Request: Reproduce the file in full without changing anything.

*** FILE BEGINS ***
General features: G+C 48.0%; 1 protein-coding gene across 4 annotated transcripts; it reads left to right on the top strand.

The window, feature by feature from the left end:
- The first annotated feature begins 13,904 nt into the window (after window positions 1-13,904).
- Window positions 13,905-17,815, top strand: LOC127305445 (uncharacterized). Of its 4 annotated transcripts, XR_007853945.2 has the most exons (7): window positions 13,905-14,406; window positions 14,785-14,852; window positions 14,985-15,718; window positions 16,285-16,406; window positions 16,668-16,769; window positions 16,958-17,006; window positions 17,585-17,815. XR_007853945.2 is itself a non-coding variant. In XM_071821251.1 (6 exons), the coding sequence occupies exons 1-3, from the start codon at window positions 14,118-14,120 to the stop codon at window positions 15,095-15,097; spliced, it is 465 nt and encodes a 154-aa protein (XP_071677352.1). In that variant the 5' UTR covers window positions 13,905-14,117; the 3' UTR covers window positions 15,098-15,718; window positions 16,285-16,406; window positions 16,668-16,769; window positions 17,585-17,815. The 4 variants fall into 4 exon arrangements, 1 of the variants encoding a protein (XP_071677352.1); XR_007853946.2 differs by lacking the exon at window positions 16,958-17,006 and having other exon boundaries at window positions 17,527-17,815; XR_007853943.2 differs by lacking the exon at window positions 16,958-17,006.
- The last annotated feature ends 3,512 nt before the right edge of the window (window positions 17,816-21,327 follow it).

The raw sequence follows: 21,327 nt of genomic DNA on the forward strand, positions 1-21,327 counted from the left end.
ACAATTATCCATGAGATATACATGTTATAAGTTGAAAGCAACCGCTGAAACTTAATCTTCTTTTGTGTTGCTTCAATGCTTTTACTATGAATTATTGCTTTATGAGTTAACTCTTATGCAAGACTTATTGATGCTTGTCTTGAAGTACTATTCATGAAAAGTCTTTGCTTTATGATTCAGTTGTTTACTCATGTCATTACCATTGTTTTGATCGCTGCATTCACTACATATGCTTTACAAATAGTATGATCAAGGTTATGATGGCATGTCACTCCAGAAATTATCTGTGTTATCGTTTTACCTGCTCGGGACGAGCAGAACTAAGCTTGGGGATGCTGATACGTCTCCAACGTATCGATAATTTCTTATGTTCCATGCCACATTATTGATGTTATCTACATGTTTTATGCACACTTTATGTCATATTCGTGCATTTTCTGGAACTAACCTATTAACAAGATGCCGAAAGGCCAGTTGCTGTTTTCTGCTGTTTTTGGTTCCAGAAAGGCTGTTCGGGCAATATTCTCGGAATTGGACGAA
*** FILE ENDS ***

General features: G+C 48.0%; 1 protein-coding gene across 4 annotated transcripts; it reads left to right on the top strand.

The window, feature by feature from the left end:
- The first annotated feature begins 13,904 nt into the window (after window positions 1-13,904).
- Window positions 13,905-17,815, top strand: LOC127305445 (uncharacterized). Of its 4 annotated transcripts, XR_007853945.2 has the most exons (7): window positions 13,905-14,406; window positions 14,785-14,852; window positions 14,985-15,718; window positions 16,285-16,406; window positions 16,668-16,769; window positions 16,958-17,006; window positions 17,585-17,815. XR_007853945.2 is itself a non-coding variant. In XM_071821251.1 (6 exons), the coding sequence occupies exons 1-3, from the start codon at window positions 14,118-14,120 to the stop codon at window positions 15,095-15,097; spliced, it is 465 nt and encodes a 154-aa protein (XP_071677352.1). In that variant the 5' UTR covers window positions 13,905-14,117; the 3' UTR covers window positions 15,098-15,718; window positions 16,285-16,406; window positions 16,668-16,769; window positions 17,585-17,815. The 4 variants fall into 4 exon arrangements, 1 of the variants encoding a protein (XP_071677352.1); XR_007853946.2 differs by lacking the exon at window positions 16,958-17,006 and having other exon boundaries at window positions 17,527-17,815; XR_007853943.2 differs by lacking the exon at window positions 16,958-17,006.
- The last annotated feature ends 3,512 nt before the right edge of the window (window positions 17,816-21,327 follow it).

The raw sequence follows: 21,327 nt of genomic DNA on the forward strand, positions 1-21,327 counted from the left end.
ACAATTATCCATGAGATATACATGTTATAAGTTGAAAGCAACCGCTGAAACTTAATCTTCTTTTGTGTTGCTTCAATGCTTTTACTATGAATTATTGCTTTATGAGTTAACTCTTATGCAAGACTTATTGATGCTTGTCTTGAAGTACTATTCATGAAAAGTCTTTGCTTTATGATTCAGTTGTTTACTCATGTCATTACCATTGTTTTGATCGCTGCATTCACTACATATGCTTTACAAATAGTATGATCAAGGTTATGATGGCATGTCACTCCAGAAATTATCTGTGTTATCGTTTTACCTGCTCGGGACGAGCAGAACTAAGCTTGGGGATGCTGATACGTCTCCAACGTATCGATAATTTCTTATGTTCCATGCCACATTATTGATGTTATCTACATGTTTTATGCACACTTTATGTCATATTCGTGCATTTTCTGGAACTAACCTATTAACAAGATGCCGAAAGGCCAGTTGCTGTTTTCTGCTGTTTTTGGTTCCAGAAAGGCTGTTCGGGCAATATTCTCGGAATTGGACGAA